Christ our Lord. And although this centiate from the presbytery of Newnumber may appear but small when York, visited the place, and his preachcompared with the numbers that flock- ing and other labours of love were ed to Jesus elsewhere ; yet, let it be greatly blessed among them. Mr. remembered, that the numbers from Waterbury and Mr. Olmsted, from the which they were gathered were very theological seminary of Princeton and small. The permanent residents in Mr. Armstrong of Moreau, were all the village are few, and the surround providentially led to the place, and ing country is circumscribed and very continued for some time to labour in thinly inhabited. There have been their several spheres of action, with fifty-five added to the churcb ; eigh- very encouraging success, so much so, teen adults baptized. The awakening that on the 26th of October, there was continued until the commencement of a little church collected and organized the watering season in 1820, when it consisting of twenty-four members, seemed to cease all at once. Some mostly recent converts to the faith doctrinal disputation in the north part of Christ. Other ministers bad of the settlement bad a very injurious preached occasionally in the place; effect. Sabbath scbools are flourish- but from the time when the church ing and very beneficial; monthly con was formed, Mr. Nettleton preached cert well attended ; some few instances for seven or eight months almost conof recent conversion ; children catechis- stantly among them, and his labours ed weekly ; and as a fruit of boliness of love was highly rewarded by the in the lives of those who have named Great Head of the church. From the the name of Christ, we would mention very commencement of his labours, a female charitable society, which, the work of the Lord's Spirit became amongst the acts of its benevolence, more powerful, and rapidly progres. has sent down twenty three dollars in sive. It was but a little while until aid of the funds of your presbytery for weeping and anxious distress were the education of poor, pious youth for found in almost every house ; the the gospel ministry. One of their pum habitarjous of sio ; the families of disber has departed this life triumphantly. cord; the haunts of intemperance;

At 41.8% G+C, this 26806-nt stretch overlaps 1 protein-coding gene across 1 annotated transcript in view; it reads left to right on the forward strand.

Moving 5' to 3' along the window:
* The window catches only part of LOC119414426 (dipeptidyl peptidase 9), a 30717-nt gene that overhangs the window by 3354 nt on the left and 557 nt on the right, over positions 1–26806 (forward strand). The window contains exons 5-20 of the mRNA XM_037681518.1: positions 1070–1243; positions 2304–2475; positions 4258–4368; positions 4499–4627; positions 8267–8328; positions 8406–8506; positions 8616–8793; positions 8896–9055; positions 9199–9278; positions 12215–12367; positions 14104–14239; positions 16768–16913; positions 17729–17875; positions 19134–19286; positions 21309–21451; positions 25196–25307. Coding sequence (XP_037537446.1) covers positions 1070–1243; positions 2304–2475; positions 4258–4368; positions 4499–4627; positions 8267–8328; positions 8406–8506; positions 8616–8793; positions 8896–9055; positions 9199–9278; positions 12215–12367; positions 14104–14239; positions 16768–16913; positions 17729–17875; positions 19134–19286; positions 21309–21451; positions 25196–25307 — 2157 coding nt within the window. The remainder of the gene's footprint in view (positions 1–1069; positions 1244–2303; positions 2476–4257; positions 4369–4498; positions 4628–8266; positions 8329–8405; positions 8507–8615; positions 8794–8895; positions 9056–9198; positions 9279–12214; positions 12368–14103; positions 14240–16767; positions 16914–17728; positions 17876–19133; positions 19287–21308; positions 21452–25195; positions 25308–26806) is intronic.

Your committee would next turn the strong holds of error; the retreats your attention to Malta, literally a of pharisaic pride; the entrenchments moral wild. With the exception of a of self-righteousness, were all equally very small methodist church in one penetrated by the power of the Holy corner of the town, and two or three of Ghost. Foundations of sand sunk out God's children in another corner, there of the reach of feeling and deceived was neither piety nor prayer, no mean confidence ! Refuges of lies fled from of grace nor hope of salvation. There the eye, and fancied security from the had indeed, many years before, been a heart of the unregenerated. small church there, but it was broken In some cases sorrow was soon turndown and in ruins ; not a single mem- ed into joy, but in other cases anxious ber remained who had any claim to distress continued long; it was deep, right or privilege in it. The pride and heartfelt and awfully pungent; and prejudice and ambition of rule, that brought the distressed almost down to broke it down, were still in existence the gates of death. Under its influindeed, brooding over the ruins of ence, error lost all its alluring importtheir own producing, endeavouring sed. ance; and violated obligation, forfeit. ulously to raise them as a bulwark be- ed happiness, a long rejected Saviour, tween sioners and salvation, and re and approaching wrath, death and joicing in their long continued success. judgment; with the retributions of eterThere had been several attempts nity, filled every heart, occupied every made to introduce the stated ministra- thought, and agitated every feeling. tion of the gospel, but without any en- Often and anxiously was the inquiry couraging effect. Such was the state made, “What shall we do ?” During of things in the fall of the year 1819, several weeks, the awakening spread when Mr. Nettleton Grst preached over different parts of the town until it among them. There had been one or became almost universal. Nor were two hopeful conversions in August; the attempts so often and so offensiveand in September and October, there ly made to draw the attention to docwere a few awakened. About the be- trinal disputation, very influential in ginning of October, Mr. Hunter, a li stopping its progress. Every house